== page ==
The Arts Generate Millions in Montgomery County

Arts and Humanities Council CEO Suzan Jenkins addresses attendees at the summit.

On Sept. 19, the Arts and Humanities Council of Montgomery County released the Arts and Economic Prosperity IV Study at a summit held at United Therapeutics Corporation in Silver Spring.

Nonprofit arts and culture industry generates $151 million in annual economic activity in Montgomery County (AHCMC)—supporting 2,955 full-time equivalent jobs and generating $10.2 million in state and local government revenue—according to the Arts & Economic Prosperity IV (AEPIV) economic impact study.

AEPIV, conducted by Americans for the Arts, is the most comprehensive study of the nonprofit arts and culture industry ever conducted. The study documents the economic impact of the nonprofit arts and culture industry in 182 communities and regions in the United States.

In Montgomery County, AEPIV was coordinated by the Arts and Humanities Council of Montgomery County. Seventy-three county nonprofits participated in the study and 930 valid and usable audience-intercept surveys were collected from attendees at nonprofit arts and culture.

During opening remarks at the summit, Montgomery County Executive Ike Leggett noted, “arts are good business.”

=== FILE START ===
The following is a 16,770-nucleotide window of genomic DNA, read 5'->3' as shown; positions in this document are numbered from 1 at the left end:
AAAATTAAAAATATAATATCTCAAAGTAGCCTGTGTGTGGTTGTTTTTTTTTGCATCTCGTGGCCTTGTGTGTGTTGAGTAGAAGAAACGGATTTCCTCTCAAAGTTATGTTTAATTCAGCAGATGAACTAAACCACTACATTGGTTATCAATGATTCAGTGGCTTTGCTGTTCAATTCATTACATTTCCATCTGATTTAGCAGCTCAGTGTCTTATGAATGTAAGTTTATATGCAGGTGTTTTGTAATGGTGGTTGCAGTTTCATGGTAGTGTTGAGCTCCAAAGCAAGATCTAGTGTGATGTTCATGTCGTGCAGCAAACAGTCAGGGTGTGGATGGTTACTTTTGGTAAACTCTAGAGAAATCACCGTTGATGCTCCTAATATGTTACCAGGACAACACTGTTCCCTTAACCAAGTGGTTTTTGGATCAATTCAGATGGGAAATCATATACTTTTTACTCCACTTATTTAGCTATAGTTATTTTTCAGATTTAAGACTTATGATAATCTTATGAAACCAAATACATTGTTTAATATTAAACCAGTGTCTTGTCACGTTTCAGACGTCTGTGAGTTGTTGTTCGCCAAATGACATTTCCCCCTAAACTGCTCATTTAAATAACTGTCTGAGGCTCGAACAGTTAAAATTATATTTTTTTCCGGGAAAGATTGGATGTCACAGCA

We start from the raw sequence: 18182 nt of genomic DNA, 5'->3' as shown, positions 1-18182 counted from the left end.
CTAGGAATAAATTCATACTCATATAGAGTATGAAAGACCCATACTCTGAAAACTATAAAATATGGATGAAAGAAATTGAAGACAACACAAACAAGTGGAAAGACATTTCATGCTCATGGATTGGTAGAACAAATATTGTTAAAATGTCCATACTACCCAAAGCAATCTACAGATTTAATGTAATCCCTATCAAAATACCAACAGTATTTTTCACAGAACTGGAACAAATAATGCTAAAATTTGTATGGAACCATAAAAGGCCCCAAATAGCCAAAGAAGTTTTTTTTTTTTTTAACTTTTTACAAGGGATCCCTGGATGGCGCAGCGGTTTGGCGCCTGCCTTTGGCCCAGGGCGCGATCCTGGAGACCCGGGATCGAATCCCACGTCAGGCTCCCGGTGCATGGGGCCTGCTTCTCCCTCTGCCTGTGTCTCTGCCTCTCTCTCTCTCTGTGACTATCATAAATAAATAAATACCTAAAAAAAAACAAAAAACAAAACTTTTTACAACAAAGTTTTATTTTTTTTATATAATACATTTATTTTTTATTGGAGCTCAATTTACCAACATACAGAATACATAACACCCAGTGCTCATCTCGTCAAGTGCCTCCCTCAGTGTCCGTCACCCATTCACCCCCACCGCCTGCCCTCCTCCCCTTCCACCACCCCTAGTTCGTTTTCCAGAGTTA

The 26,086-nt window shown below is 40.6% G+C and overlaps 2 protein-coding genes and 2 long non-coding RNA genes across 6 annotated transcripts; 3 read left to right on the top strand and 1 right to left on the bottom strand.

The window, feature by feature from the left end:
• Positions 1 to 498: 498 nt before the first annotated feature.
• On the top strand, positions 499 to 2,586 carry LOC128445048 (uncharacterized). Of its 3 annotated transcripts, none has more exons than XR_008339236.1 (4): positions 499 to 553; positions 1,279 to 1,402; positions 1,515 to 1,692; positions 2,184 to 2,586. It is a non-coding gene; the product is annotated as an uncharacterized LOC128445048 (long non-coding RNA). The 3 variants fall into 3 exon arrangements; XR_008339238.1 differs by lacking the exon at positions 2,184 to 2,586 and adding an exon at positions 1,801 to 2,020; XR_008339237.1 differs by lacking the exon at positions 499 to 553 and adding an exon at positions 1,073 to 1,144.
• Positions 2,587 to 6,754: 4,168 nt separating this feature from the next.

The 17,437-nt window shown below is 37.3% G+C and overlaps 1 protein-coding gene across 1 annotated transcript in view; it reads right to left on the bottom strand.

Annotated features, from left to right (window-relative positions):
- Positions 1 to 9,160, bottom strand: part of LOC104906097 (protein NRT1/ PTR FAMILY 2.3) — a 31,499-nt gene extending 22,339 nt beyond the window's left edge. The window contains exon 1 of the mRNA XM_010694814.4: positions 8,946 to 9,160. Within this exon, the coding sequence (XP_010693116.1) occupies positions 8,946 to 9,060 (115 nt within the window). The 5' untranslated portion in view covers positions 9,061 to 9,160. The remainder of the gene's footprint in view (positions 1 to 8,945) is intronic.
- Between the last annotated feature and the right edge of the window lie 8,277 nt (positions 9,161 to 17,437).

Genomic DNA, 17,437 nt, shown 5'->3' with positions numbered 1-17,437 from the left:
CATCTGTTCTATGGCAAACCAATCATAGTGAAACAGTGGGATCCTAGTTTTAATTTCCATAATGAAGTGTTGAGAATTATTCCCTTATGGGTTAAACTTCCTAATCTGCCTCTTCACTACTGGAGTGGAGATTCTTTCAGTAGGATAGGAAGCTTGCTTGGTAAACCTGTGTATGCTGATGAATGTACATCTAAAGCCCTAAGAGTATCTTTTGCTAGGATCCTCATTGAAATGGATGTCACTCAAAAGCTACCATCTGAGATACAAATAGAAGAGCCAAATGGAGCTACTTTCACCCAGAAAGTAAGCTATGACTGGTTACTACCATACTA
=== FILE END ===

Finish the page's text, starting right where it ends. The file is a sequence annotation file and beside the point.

National and Local Context

Nationally, the Arts & Economic Prosperity IV study reveals that the nonprofit arts industry produced $135.2 billion in economic activity during 2010. This spending—$61.1 billion by nonprofit arts and culture organizations plus an additional $74.1 billion by their audiences—supported 4.1 million full-time equivalent jobs and generated $22.3 billion in federal, state and local tax revenues.

Locally, Montgomery County outranks all other jurisdictions in the Greater Washington region with the exception of the District of Columbia in the total economic impact of the arts and culture, jobs, state and local government revenue, and attendance at cultural events.

Dozens of representatives from local nonprofits attended the Sept. 19 summit in Silver Spring.

The Montgomery County study reports that nonprofit arts and culture organizations spent $76.7 million on everything from paper clips to paint to light bulbs during fiscal year 2010. This spending is far-reaching: organizations pay employees, purchase supplies, contract for services and acquire assets within their community. Those dollars, in turn, generated $63.4 million in household income for local residents and $10.2 million in local and state government revenues.

Arts & Cultural Industry Creates Jobs

In Montgomery County, the arts and humanities industry creates 3,000 FTE jobs—and not just arts jobs. The arts and culture sector creates jobs for accountants, carpenters, electricians and maintenance workers, too. “More than most businesses, nonprofit arts and humanities organizations are rooted in their home area,” says AHCMC CEO Suzan Jenkins. “They operate as a small business, employing people locally in jobs that cannot be shipped overseas.” In addition to FTE jobs, 11,642 volunteers put in 520,755 hours of work. According to the Independent Sector[i], this equates to an astonishing $11 million in donated labor.